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September 2, 2009

Garrido case leading to useful reflections and questions about sentencing practices

Often, one high-profile ugly crime by a repeated offender leads to an extreme reaction to an outlier case. This my be part of the story that follows the discovery of the remarkable crimes of the Garrido family, but we should not overlook the appropriate reflections and hard questions being asked in this wake of the discovery of this remarkable crime. Specifically, consider this effective item from Chuck Lane in the Washington Post, which is headlined "How Jaycee Lee Dugard's Tormentor Got Out." It provides a reminder of how different sentencing practices were decades ago when Phillip Garrido was sentenced for his first rape:

Thirty-three years ago, the law specifically provided that no prisoner could serve more than 10 years in the federal system without at least a chance at parole -- regardless of his original sentence. Garrido’s conviction, which came in Feb., 1977, was his first. The judge who sentenced him to 50 years may have been trying to signal parole officials who would later look at his case that this was no ordinary novice offender....

But ten years later, when an examiner from the U.S. Parole Commission arrived to see Garrido at the federal prison in Lompoc, California, those ghastly events were known to him only from the cold paper record. Though Garrido’s parole proceeding is sealed, typically federal parole examiners would spend about an hour interviewing the inmate. They would also look into a prisoner’s adjustment to prison life, as reported by prison officials, his work record, if any, and evidence of new-found responsibility. Perhaps one point in Garrido’s favor was his marriage-by-mail to Nancy Bocanegra, whom he met while she was visiting a relative serving time with Garrido.

Relatedly, given that Garrido was a registered sex offender, folks are also starting to ask hard questions about the efficacy of sex offender registries.  Specifically, consider these new articles from the New York Times and USA Today:

September 2, 2009 in Sex Offender Sentencing | Permalink | Comments (3) | TrackBack

Study suggests support for death penalty still strong despite innocence concerns

The title of this post is meant to be quite different from the headline of this new Los Angeles Times article, which is headlined "Californians' support for death penalty waning: A survey shows public support has dropped from 79% to 66%, as fears of executing the wrongly convicted escalate."  Here is more from the article:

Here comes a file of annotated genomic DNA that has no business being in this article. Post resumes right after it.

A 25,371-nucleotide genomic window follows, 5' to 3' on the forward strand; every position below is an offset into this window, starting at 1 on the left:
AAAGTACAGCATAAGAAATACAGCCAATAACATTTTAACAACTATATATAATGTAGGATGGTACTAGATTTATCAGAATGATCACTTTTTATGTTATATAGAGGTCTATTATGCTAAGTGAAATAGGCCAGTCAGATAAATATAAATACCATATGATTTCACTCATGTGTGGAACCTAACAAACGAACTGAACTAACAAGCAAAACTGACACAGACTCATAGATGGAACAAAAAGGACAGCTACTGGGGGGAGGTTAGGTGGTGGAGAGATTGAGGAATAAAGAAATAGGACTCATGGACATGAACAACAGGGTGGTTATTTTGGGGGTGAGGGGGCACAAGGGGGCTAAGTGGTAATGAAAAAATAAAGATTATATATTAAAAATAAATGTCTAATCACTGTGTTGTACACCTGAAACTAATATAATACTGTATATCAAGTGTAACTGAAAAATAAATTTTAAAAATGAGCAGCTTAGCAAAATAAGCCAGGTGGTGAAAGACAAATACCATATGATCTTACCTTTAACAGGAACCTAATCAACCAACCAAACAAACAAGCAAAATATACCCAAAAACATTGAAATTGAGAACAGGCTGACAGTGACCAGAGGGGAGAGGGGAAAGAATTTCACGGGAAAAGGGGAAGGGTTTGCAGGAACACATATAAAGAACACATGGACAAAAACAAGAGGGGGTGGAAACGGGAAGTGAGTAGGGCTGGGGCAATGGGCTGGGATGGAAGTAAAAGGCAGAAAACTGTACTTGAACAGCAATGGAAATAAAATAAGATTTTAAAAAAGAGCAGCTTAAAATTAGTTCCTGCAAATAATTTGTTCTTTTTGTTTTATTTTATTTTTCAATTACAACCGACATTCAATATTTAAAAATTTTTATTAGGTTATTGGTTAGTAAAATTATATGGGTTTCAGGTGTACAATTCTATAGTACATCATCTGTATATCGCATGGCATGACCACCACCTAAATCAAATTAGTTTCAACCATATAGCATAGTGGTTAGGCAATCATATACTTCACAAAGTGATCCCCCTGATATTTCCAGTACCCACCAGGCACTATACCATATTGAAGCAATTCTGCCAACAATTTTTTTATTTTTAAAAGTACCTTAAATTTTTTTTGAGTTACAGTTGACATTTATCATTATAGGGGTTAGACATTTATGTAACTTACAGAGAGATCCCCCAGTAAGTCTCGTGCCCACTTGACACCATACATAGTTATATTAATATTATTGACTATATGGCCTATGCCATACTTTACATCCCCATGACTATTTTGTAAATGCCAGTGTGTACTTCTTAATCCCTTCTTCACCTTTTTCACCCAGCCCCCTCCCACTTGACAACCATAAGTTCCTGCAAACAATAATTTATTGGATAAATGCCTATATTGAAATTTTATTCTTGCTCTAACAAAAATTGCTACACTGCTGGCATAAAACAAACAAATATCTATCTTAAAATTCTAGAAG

A majority of Californians still favor the death penalty, but their support has waned from 79% to 66% over the last two decades as fears of executing the wrongly convicted escalate, a researcher reported Tuesday. The survey conducted by Craig Haney, a UC Santa Cruz psychology professor and lawyer, also showed that most Californians erroneously believe that it costs taxpayers less to execute condemned prisoners than to keep them locked up for life....

"My sense is that the whole issue of the death penalty is much more unsettled now than it has been in the past 20 or so years," said Haney, citing growing public discomfort with incidents in which innocent prisoners have been spared at the last minute -- or not at all....

Those who advocate retaining the death penalty argue that support for capital punishment has been stable in recent years, that only the interpretation of survey data is changing. "There hasn't been any major falloff," said Kent Scheidegger, legal director for the Criminal Justice Legal Foundation, which takes a conservative stance on penal issues. "If you look at the polls and analyze them properly you'll see that over the past 10 years support has been remarkably steady," he said.

Haney's findings were consistent with those of last month's Field Poll of the California electorate, in which 67% of respondents expressed support for the death penalty.

The professor queried 800 jury-eligible Californians in February and March for his survey.  It was funded by the National Jury Project and carried out by the Survey Research Center at the University of Virginia, with a 3.5% margin of error.

Asked if he had a personal opinion about the death penalty, Haney said his 30 years of work in the field had led him to the conclusion that capital punishment "is unnecessary and cannot be properly, fairly or effectively implemented."

I share Haney's sense that the issue of the death penalty is "unsettled," but I think that reality is mostly a function of the work of courts and effective abolitionists, not the result of significant shifts in public opinion.  As pollsters could report, any politician would be grateful to have a 66% approval rating.  As long as public approval for the death penalty remains this high even in a "blue" state like California, it seems unlikely that the public will be clamoring for significant changes to the modern death penalty in the US anytime soon.  Courts and political elites, however, may have a very different view and may be able to engineer capital punishment reforms even without broad public support.

September 2, 2009 in Death Penalty Reforms | Permalink | Comments (6) | TrackBack

September 1, 2009

New poll has majority saying alcohol is more dangerous than marijuana